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6 Questions with Playwright Dipika Guha

Inspired by Shakespeare and set in those hazy post-college years, Blown Youth examines what happens to the universe when a woman is at its center. We talk with the playwright Dipika Guha about Hamlet, feminism, and the type of life experience that leads one to writing.

Blown YouthWhat was the inspiration behind Blown Youth?

My original intention was to write a play that interrogated, examined and exploded the role of the most prized male role in the canon. So having set myself up to do that, I found I couldn’t write at all! I spent the better part of the year not writing the play and despairing. It was only in rereading Irene Fornes’ Fefu and Her Friends that the play unlocked. I threw out what little I had and began writing about a group of young women. I found myself writing about the bittersweetness of these relationships, the ideals of feminism and female agency.

The play’s title comes from Hamlet but there’s a fragment of dialogue in Fefu that was a touchstone for me. She says “Women are restless with each other. They are like live wires…either chattering to keep themselves from making contact, or else, if they don’t chatter, they avert their eyes…like Orpheus…as if a god once said ‘and if they shall recognize each other, the world will be blown apart.’”

I thought, yes, I know! We are like that! But this idea of feminine recognition haunted me. I wanted to understand this shattered world…I wondered about the shards that we carry inside us as women. Writing the play was a way, I suppose, of trying to trace the back the moment of shattering and the circumstances around it.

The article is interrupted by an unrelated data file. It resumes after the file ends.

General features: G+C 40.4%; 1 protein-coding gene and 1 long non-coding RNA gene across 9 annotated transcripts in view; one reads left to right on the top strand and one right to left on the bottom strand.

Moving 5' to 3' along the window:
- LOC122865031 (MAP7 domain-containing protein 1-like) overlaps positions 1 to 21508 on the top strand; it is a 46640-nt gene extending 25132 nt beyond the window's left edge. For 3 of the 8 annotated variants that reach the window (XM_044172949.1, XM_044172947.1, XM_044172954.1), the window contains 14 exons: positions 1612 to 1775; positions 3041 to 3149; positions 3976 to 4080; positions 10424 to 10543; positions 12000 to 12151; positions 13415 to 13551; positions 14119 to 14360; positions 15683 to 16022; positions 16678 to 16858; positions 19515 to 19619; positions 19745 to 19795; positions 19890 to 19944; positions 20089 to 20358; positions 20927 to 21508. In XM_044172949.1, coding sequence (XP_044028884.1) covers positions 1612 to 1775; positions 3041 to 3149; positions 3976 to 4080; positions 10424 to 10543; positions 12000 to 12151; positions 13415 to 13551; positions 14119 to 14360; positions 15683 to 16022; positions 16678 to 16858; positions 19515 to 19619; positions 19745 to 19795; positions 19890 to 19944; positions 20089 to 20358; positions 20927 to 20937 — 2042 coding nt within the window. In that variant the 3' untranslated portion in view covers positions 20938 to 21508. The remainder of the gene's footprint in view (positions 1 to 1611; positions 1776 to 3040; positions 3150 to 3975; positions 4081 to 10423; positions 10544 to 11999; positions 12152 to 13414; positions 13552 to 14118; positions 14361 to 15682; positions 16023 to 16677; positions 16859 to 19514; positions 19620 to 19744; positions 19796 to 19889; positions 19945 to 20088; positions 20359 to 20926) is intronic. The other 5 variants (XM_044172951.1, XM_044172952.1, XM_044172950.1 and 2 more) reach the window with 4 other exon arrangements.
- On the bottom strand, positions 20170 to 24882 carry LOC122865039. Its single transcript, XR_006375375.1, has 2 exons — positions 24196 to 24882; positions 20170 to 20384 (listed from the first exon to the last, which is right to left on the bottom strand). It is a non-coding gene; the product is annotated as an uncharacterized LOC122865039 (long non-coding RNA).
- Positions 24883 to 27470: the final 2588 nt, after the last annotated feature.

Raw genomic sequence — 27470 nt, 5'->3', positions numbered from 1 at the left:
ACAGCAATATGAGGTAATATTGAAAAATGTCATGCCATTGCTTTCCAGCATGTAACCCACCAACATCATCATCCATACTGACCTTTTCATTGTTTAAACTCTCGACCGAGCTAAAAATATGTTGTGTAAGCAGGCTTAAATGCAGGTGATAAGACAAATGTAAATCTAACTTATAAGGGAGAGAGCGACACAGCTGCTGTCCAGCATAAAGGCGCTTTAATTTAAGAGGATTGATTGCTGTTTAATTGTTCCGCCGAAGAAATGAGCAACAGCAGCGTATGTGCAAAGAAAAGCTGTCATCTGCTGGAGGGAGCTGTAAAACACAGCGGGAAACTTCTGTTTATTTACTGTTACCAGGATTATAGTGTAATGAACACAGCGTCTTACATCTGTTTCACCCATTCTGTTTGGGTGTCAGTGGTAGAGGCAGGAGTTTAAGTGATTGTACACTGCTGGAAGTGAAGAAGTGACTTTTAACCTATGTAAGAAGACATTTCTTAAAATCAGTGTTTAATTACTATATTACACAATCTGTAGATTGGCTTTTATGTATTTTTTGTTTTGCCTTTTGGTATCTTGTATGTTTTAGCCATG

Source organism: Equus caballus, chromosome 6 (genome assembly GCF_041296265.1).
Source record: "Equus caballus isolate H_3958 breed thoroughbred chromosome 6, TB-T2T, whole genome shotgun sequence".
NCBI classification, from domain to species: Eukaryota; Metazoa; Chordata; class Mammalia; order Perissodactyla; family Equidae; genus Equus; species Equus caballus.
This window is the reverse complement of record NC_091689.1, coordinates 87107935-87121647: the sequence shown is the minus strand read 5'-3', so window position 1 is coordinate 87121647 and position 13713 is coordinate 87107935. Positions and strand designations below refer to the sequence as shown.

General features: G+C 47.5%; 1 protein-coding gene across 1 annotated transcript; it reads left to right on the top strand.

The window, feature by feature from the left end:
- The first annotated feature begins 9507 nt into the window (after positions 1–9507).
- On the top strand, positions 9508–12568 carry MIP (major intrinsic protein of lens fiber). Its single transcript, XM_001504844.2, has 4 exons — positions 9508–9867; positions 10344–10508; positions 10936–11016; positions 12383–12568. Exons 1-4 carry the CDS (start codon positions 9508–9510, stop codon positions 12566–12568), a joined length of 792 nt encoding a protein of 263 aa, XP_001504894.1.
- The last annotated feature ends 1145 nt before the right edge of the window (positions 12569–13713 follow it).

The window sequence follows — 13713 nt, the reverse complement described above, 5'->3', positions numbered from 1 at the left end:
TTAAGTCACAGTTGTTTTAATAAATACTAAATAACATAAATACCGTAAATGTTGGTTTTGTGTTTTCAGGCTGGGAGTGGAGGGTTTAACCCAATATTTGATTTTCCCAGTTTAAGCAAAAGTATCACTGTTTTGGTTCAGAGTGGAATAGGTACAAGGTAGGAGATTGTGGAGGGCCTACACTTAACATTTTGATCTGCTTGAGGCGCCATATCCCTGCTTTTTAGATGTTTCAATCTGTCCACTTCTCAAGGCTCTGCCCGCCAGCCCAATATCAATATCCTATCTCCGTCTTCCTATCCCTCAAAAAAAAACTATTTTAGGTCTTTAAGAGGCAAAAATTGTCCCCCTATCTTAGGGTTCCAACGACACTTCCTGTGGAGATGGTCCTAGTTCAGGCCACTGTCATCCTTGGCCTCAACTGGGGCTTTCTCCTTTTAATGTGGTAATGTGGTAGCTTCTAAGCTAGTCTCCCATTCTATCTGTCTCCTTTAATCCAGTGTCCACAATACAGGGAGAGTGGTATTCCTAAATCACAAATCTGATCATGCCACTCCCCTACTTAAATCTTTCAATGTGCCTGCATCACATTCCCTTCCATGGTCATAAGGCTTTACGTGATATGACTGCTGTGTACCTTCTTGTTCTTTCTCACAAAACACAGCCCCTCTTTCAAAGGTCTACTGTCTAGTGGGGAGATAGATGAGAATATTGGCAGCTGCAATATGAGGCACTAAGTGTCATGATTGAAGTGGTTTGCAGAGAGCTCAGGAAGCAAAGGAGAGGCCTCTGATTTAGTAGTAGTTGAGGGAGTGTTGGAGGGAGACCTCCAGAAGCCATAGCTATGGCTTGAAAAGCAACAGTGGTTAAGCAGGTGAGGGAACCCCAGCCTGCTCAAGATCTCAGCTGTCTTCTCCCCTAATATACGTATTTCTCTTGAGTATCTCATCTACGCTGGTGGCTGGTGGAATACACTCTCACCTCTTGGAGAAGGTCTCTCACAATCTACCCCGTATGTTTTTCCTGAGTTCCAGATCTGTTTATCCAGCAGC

Blown Youth is largely influenced by Hamlet, even including a pivotal scene that makes use of Shakespeare’s text. What do you think it is about Hamlet that is still so resonant today?

In writing about female agency it is perhaps no surprise that I ended up rethinking about Hamlet. And then, curiously, the characters ended up inside Hamlet (the play). For me, I think, female agency is tied dangerously to our complicity with and need for the dominant culture we live in. The scenes where the women speak Shakespeare’s text is both beautiful and ugly. It’s beautiful because of the unmistakable glory of that language so etched in our consciousnesses and ugly because something still isn’t right, it still doesn’t fit. That part of the play is like a ghost play to me, it can’t be sustained.

At some point we have to forge our own new narratives, but we also want to inhabit that great text, we want to recognize ourselves in the canon. And when the women get there, it should feel exhilarating. But buried in Shakespeare, do we really have the tools to unearth our own voices?